May 7 , 2024

Plastic pollution continues to be a growing concern that permeates every aspect of our lives. We feel it’s only right to narrow in on what the sports industry can and should be doing to prevent plastic use from rising at a time when the conservation of resources and giving back to the planet is more crucial than ever. However, although progress is being made, the sports industry in the UK is still overlooked as a key ‘offender’ for plastic overuse as this article reveals. Writes Annie Button

The Growing Problem of Plastic in the Sports Industry

The sports industry, as stated above, is not immune from scrutiny when it comes to excessive plastic use. Plastic production has more than doubled in the last two decades to a figure bordering around 450 million tonnes each year, and, according to the OECD (Organisation for Economic Co-operation and Development), only 9% of plastic waste is ever recycled. 

Sports events, be they grassroots and local or international and watched by millions, involve the use of plastic. Water bottles, cups, disposable food containers, and other single-use items are all used and, invariably, discarded after the event concludes. While each event may seem insignificant in the scheme of the broader global plastic waste crisis, that does not absolve providers and organisers from doing their fair share to be more eco-conscious.

It’s believed that major sporting events can generate up to 750,000 plastic bottles, which, considering the estimated 12 million tonnes of plastic entering our environment every year, is astounding. This doesn’t even account for the packaging of sports equipment and apparel, and the disbursement of containers used by spectators. Post-event, much of this plastic ends up in landfills, oceans, and natural environments, causing significant harm to ecosystems, wildlife, and biodiversity. 

Plastic is in many items that we all regularly use or wear and - let’s not beat around the bush - often take for granted. Plastic takes many years to break down and degrade, which is far too long when considering the harmful chemicals that are emitted, not to mention the proliferation of microplastics in food and water supplies. As the climate crisis continues to escalate, reducing our reliance on fossil fuel-derived plastics has evolved from a minor concern into an urgent priority.

However, it’s reassuring to know that, on a national-global scale, brands - in sport and beyond - are being more transparent with their plastic usage and carbon emissions. In fact, given the UK’s pledge to reach net zero by 2050, it is not surprising why many companies - particularly those that distribute plastic-containing products - are beginning to alter their business models and operations to be more sustainable and hold themselves accountable through honest and data-driven impact reports, pledging commitments for further improved action.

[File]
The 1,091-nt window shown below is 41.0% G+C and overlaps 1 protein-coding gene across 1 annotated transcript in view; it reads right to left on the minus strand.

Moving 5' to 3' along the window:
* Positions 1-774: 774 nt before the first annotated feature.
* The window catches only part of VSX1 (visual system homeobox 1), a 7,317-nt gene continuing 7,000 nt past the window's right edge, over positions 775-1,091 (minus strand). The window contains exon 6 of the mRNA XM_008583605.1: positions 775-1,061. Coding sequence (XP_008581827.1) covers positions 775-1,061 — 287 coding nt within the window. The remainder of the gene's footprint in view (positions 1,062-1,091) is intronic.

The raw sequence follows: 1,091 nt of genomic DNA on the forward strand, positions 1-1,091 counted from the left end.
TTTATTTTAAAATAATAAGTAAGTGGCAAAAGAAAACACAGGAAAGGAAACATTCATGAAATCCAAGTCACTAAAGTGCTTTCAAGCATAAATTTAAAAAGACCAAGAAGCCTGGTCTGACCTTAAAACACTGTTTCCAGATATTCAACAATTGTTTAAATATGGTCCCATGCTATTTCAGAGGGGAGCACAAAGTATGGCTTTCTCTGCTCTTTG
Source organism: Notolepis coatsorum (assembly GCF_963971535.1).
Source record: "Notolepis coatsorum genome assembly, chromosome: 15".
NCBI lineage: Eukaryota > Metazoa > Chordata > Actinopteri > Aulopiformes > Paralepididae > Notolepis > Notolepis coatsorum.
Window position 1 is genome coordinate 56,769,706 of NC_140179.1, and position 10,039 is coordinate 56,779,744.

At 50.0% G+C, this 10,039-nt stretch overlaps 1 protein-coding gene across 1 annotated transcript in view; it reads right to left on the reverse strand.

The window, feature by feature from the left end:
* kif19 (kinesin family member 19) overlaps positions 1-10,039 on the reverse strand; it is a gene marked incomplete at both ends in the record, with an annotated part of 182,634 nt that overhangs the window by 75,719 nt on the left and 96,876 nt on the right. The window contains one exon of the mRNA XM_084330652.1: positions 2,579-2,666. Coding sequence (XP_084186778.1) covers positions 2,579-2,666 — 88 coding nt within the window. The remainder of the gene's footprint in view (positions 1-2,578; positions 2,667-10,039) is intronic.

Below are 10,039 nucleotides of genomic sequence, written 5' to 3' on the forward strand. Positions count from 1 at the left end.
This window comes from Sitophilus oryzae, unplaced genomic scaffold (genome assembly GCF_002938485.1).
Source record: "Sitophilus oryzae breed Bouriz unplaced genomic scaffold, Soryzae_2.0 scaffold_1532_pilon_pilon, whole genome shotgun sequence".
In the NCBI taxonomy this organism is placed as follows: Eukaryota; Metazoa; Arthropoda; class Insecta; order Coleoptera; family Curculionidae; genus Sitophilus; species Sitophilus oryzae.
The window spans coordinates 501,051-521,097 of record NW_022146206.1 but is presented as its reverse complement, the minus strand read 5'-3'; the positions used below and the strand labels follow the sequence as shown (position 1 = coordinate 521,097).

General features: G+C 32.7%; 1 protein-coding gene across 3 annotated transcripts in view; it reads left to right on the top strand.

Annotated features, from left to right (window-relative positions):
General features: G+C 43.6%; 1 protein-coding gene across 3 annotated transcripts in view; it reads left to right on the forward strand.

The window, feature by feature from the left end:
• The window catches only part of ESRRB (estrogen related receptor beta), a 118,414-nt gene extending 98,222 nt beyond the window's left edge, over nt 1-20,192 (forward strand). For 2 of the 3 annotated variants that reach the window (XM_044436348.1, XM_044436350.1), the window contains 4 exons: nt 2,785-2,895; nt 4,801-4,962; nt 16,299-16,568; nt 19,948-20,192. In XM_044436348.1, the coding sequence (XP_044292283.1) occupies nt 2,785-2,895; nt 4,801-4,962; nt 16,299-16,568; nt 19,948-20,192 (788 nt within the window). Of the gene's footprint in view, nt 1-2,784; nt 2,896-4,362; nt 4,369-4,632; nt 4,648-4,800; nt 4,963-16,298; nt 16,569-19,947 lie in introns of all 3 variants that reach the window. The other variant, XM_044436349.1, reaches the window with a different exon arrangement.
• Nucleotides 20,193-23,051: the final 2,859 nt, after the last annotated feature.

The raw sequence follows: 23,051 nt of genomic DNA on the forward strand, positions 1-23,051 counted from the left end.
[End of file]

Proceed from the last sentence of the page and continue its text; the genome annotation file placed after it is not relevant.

Why is Plastic Use Still So High?

Several factors have contributed to the increasing use of plastic in the sports industry. Firstly, plastic is a cheap, lightweight and durable material that can be used to create a variety of products. Put simply, single-use bottles, containers and utensils are easy to manufacture, distribute, and dispose of, providing the perfect mixture of both sustenance and convenience for spectators and participants. 
While there are more eco-friendly alternatives to plastic, including compostable cups, biodegradable containers and utensils, and an increased use of reusable water bottles, these options do come with a higher wholesale price tag. They’re also less widely available given that plastic manufacturers have such a prominent presence in the market.

Many sports brands have also, over the years, cultivated mutual relationships with companies that produce plastic products or packaging, or those that are heavy polluters like Coca-Cola (#1 polluter for six years running according to the 2023 Break Free From Plastic Brand Audit report). These decisions are usually executed at the director or shareholder level, leaving participants often powerless to intervene. 

Bilaterally, however, this activity, coupled with other large-scale logistical challenges ranging from infrastructure and supply chains to waste management and recycling, is often the remit of club owners and decision-makers. If there is no incentive to make these large-scale changes, there’s very little that can be done.

How to Reduce Plastic Use in Sports

Despite the challenges, there are several ways that organisations, athletes, and fans can collectively prevent plastic use from continuing to proliferate at unsustainable levels. The first step is to promote the use of reusable systems in venues. More conscious efforts need to be made to provide reusable cups, bottles, and containers at events, for spectators and participants alike. Considering the short life cycle of food and drink at hospitality events, it only makes sense to invest in renewable and biodegradable alternatives to prevent such excessive waste. Water refill stations, composting infrastructure and recycling stations all need to be made more readily available to provide more accessible opportunities to dispose of or reuse items.